The following is guest post written by Vic Saunders, Public Involvement Manager for all of Northern Utah including Box Elder, Cache, Davis, Morgan, Rich and Weber Counties.
A roadway in northern Utah that UDOT is the subject of many questions from the public. It’s named after something that many people would never associate with Utah. Or at least many of us think it is.
U.S. Highway 89/91, which runs from Brigham City to Wellsville, is commonly known to many in the state as Sardine Canyon. Lots of folks from Ogden, Salt Lake City and points south remember using this highway to visit a relative in Cache Valley, or while attending Utah State University. You say Sardine Canyon and they know just what you mean.
Some people believe the name came from early travelers eating sardines as part of a picnic lunch on their way to Cache Valley back in the early 1900’s. They surmise that the packaging may have been left by the side of the road, someone else saw it and, hence, a name was born. Another account says the name came from the original road being steep and narrow, and to pass someone on the roadway located on the steep canyon ledge was a very tight undertaking, kind of the way sardines a packed in a tin.
But consult a geographical map and you’ll find the canyon the road follows is actually a series of three canyons. Yes, there actually is a Sardine Canyon, just a few miles south of Wellsville Canyon, hugging the side of hills southwest of the locality known as Mt. Sterling. In fact, Sardine Canyon is the original canyon many of early settlers used when traveling to Cache Valley during the 1860s. But that canyon hasn’t been used for a highway since the 1950’s, and is rutted and difficult to use because there’s no longer any public access to it. But despite all that, people still refer to the modern U.S. 89/91 as “Sardine Canyon.”
So, if today’s highway isn’t Sardine Canyon, then what is it?
First of all, it’s a highway that traverses three canyons. As you leave I-15 and head east into Brigham City, U.S. 91 picks up U.S. 89 from the south and the two routes jointly enter the first of the three, which is Box Elder Canyon. For about three miles Box Elder Canyon travels along its namesake creek, Box Elder Creek, before entering the little valley dominated by a farming community and reservoir, both of which are named Mantua (pronounced Man-a-way).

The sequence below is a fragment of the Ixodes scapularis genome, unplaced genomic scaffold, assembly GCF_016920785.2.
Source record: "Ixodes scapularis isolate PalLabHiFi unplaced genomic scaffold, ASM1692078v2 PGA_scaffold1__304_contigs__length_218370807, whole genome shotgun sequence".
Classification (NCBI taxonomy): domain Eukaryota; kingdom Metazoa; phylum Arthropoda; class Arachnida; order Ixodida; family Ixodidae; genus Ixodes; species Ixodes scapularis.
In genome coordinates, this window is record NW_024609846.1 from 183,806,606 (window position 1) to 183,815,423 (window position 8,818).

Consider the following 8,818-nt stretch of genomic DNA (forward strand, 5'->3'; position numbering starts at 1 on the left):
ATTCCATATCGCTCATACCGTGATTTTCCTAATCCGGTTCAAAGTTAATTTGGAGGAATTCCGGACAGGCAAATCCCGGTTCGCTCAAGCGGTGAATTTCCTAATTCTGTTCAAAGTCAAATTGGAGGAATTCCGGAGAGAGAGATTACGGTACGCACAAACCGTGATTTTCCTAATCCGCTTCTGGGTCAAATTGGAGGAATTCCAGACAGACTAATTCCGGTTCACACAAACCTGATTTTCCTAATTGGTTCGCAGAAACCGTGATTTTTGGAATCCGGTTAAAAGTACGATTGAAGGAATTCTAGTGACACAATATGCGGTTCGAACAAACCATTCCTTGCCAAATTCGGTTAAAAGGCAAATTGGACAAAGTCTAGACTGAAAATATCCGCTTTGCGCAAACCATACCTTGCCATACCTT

Upon leaving Mantua, motorists enter what is known as Dry Canyon. The next three miles marks a steep climb, past a famous winter tubing hill on the right and the ubiquitous “Midway Inn,” a former bar turned antiques shop, on the left, before arriving at the only place on today’s highway actually named like its “faux” namesake, Sardine Summit. At 5,868 feet, Sardine Summit marks the dividing county line between Cache and Box Elder counties, and the beginning of the long downhill cruise toward the end of the route in Wellsville.
From Sardine Summit motorists drop quickly into Dry Lake, which is the focal point of an unnamed valley about a mile north of the summit. Upon passing through the cut in the hill created for the new highway in the 1950’s, the original Sardine Canyon road is high above on the hillside to the right, where it snakes eastward. From Dry Lake, travelers pass the Sherwood Hills resort and golf course on the left before entering Wellsville Canyon.
Passing the Wellsville Peak Wilderness trail head on the left, U.S. 89/91 dives into the canyon for the final two miles of the journey, before bursting into the open at its mouth near Mt. Sterling. There one catches the vista of the Cache Valley, stretching almost as far as the eye can see. Passing Wellsville on the left, Logan is now only another nine miles. From there, U.S. 91 heads north to Idaho, while U.S. 89 turns east, making its way through Logan Canyon and the Bear River Range of the Rocky Mountains to Bear Lake.
It’s a beautiful trip that can be enjoyed in nice weather by either car or bicycle. And now you know you’re not traveling there through one canyon but three. And none of them are named Sardine.